In Denver, the Regional Transportation District reached several significant milestones with its FasTracks Eagle PPP Project. The project, which consists of electrified commuter rail over 36 miles and 15 stations, is the first design, build, finance, operate, and maintain project for commuter rail in the United States. The project reached commercial close on July 9, 2010, and financial close on August 12, 2010. NTP 1 was issued at the same time as financial close. The concessionaire, Denver Transit Partners, is a consortium of Fluor Enterprises, Uberior Investments and Laing Investments.

The IH-635 Project, also known as the LBJ Express Project, reached financial close in June 2010, a very difficult time for the capital markets. The $2.8 billion, 17 mile project is the largest greenfield transportation PPP project in U.S. history. The project involves the construction of six new managed lanes, eight reconstructed non-tolled mainlanes, and frontage roads in the Dallas-Fort Worth Metroplex in Texas. The project is being built under a public-private partnership between the Texas Department of Transportation and LBJ Infrastructure Group LLC, a consortium including Cintra U.S., Meridiam Infrastructure Finance and the Dallas Police and Fire Pension System (the latter provides retirement benefits for approximately 9,000 police offìcers, fire fighters, and pensioners in Dallas). Financing includes $489 million in public funds, $664 million in equity, federal credit assistance in the form of a conditional $850 million TIFIA loan (the second largest in U.S. history) commitment and reservation of funding, as well as $615 million in Private Activity Bonds (the largest allocation for a U.S. toll road). Under the terms of the agreement, over the 52-year term, the LBJ Infrastructure Group will design, construct, repair and maintain the project (including the non-tolled lanes), and will collect tolls from the managed lanes. After the first 180 days, tolls will be based on a dynamic pricing system that allows the tolls to be adjusted as frequently as every five minutes based on traffic congestion and other factors intended to maintain a steady flow of traffic at 50 miles per hour.

In addition to the commercial and financial close of several PPP projects in 2010, states also took significant measures in advancing their PPP programs. For example, as part of its new PPP program, LA Metro undertook a comprehensive project screening process. This process resulted in the selection of six projects to undergo preliminary financial assessments and an evaluation regarding the feasibility of being developed through PPPs.

Further, the Virginia Department of Transportation implemented significant changes to its Public-Private Transportation Act ("PPTA") program. The changes were the result of an outside audit by KPMG in an effort to strengthen Virginia's transportation program development and management activities. Changes included the following:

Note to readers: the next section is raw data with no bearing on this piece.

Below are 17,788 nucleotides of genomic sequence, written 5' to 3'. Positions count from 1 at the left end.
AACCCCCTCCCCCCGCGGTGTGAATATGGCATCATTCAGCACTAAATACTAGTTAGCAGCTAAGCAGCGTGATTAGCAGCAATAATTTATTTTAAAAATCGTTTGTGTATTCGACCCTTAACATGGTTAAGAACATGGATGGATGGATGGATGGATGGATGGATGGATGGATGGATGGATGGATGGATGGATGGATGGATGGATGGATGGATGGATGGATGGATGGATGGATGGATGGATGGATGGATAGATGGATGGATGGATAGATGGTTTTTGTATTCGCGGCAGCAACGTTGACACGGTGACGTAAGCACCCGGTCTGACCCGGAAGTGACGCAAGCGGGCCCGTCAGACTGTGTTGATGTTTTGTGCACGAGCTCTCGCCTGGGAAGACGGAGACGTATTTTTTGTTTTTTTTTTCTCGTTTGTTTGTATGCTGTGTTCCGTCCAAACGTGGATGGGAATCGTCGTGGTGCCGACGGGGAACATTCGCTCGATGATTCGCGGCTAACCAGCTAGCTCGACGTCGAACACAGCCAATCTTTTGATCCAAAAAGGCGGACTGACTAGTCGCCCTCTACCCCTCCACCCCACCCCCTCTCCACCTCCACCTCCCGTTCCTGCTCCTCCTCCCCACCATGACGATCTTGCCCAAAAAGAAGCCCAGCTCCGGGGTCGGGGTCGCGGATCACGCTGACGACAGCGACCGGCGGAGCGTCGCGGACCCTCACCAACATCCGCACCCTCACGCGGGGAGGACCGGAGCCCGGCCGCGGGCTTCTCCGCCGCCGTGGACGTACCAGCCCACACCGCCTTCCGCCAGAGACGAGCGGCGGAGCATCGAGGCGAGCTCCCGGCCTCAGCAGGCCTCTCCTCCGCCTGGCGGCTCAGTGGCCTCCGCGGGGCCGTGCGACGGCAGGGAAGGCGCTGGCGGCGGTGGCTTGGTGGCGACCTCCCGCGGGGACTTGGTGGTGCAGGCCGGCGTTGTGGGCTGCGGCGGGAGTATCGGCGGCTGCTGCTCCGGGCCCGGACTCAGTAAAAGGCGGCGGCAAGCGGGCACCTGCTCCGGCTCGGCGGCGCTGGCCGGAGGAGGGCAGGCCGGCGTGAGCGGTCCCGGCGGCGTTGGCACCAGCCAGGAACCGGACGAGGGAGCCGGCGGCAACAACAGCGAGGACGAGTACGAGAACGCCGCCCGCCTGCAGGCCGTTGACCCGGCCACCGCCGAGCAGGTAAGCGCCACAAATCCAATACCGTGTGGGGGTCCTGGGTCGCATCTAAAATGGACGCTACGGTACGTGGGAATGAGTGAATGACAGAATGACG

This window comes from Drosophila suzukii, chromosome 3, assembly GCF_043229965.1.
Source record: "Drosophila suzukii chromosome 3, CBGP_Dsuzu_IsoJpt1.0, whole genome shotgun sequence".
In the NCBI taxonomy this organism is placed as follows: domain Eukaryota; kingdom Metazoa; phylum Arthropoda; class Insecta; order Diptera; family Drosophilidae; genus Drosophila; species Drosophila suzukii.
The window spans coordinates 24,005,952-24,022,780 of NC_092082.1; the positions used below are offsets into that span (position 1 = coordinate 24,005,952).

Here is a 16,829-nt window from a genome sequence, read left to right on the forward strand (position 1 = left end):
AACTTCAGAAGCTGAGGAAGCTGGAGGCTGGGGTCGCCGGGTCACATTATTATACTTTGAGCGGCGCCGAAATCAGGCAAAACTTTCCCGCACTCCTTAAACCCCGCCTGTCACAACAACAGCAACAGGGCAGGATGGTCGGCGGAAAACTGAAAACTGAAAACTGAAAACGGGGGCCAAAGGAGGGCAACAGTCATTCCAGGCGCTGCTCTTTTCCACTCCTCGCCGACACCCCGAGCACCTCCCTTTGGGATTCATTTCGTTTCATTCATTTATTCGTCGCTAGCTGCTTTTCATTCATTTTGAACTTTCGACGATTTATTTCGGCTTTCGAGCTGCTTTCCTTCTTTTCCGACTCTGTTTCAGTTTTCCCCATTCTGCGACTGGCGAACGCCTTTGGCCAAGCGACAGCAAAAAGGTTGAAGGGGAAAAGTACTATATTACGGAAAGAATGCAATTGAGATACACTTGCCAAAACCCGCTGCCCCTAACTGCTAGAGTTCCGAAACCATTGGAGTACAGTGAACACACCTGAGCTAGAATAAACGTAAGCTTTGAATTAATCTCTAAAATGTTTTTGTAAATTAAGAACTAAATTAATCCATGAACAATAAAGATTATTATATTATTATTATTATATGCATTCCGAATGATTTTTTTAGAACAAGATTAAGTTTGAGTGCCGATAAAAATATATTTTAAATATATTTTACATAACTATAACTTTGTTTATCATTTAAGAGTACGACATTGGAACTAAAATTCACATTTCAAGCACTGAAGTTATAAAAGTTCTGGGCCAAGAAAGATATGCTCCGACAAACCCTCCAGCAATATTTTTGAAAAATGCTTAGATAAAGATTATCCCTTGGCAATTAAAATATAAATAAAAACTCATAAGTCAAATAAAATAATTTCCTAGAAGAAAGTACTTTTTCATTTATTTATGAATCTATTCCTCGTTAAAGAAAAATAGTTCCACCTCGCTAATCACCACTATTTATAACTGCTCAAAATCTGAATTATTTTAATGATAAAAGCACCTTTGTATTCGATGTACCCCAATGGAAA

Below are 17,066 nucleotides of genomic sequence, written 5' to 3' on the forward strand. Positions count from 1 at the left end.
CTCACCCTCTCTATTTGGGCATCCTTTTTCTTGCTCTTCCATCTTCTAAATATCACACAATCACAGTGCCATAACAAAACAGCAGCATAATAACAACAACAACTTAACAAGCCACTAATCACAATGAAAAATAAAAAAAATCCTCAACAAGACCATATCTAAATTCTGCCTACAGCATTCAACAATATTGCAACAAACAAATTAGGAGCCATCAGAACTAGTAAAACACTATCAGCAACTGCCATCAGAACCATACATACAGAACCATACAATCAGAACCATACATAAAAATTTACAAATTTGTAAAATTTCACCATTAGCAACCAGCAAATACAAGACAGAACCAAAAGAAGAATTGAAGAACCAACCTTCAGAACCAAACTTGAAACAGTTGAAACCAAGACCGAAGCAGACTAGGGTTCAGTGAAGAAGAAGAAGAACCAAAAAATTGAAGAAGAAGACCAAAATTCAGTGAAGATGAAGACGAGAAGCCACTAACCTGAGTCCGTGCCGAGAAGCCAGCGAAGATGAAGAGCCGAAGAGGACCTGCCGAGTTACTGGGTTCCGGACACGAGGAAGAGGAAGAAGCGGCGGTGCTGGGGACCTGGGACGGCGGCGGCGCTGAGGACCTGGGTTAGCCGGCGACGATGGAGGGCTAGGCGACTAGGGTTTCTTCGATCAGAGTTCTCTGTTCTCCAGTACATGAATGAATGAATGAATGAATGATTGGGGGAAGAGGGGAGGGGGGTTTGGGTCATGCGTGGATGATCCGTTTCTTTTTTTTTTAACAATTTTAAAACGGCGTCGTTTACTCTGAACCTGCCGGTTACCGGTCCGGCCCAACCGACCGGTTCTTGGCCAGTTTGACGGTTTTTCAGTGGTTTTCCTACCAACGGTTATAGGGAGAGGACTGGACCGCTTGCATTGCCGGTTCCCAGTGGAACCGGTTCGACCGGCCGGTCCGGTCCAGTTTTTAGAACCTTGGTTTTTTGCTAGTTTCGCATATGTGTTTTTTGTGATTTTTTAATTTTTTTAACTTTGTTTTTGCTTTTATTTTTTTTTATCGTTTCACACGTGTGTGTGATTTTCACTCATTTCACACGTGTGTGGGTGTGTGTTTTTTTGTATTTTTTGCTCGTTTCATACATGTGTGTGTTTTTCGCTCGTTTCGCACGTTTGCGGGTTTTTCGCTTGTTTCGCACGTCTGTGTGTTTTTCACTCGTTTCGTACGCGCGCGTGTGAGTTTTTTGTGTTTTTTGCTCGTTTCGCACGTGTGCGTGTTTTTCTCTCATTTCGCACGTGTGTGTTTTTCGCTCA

• Establishing a separate, multi-modal PPTA program office
    • Developing standard processes and methodologies for project screening
    • Prioritization and focus on solicited PPTA projects
    • Creating a programmatic approach to procurement and delivery of PPTA projects
    • Revising existing PPTA implementation guidelines
    • Establishing a dedicated funding source for the PPTA program office

VDOT's revitalization of its PPTA program demonstrated its continued commitment to utilizing public-private partnerships as a means of delivering vital transportation projects.

Procurement of and Milestones for Mega Design-Build Projects in 2010

In 2010, the public sector also took advantage of favorable market conditions due to lower labor and material prices. As a result, there was robust interest and competition for public work projects, including large-scale design build projects. Below are three examples of major transportation projects that were awarded, in procurement, or reached significant milestones in 2010.

  • Alaskan Way Viaduct

The Washington Department of Transportation awarded a $1.35 billion design-build contract to Seattle Tunnel Partners for the Alaskan Way Viaduct Replacement project, which will replace the viaduct with the SR-99 Bored Tunnel. The project provides for a 32 foot wide roadway with an 8 foot shoulder in each direction. The approximately 55 foot diameter tunnel will run underneath Seattle and be the largest diameter bored tunnel in the world. Seattle Tunnel Partners is a joint venture of Dragados USA and Tutor Perini Corp. HNTB Corp. is the joint venture's engineer.

  • UDOT I-15 CORE

The Utah Department of Transportation is proceeding apace with the Utah County I-15-Corridor Expansion ("I-15 CORE"), a $1.1 billion design-build project, with construction starting in April 2010. The design-builder on the project, Provo River Constructors, is comprised of Fluor Enterprises, Inc., Ames Construction, Inc., Ralph L. Wadsworth Construction Company, Inc. and Wadsworth Brothers Construction Company, Inc. The project will expand the I-15 freeway by two lanes in both directions from Lehi Main Street to Spanish Fork Main, extend the express lane from University Parkway in Orem to Spanish Fork, rebuild and reconfigure 10 freeway interchanges, replace and restore 55 bridges, and provide additional improvements without decreasing the number of lanes during the majority of construction.

UDOT used an innovative procurement methodology, selecting the proposer who offered to deliver the improvements that provided the best value to UDOT for a fixed price set by UDOT. Best value was determined with reference to the ability of specified proposal elements to meet or exceed the project's goals, values, and requirements, as set forth in the procurement documents.

  • Gerald Desmond Bridge Replacement Project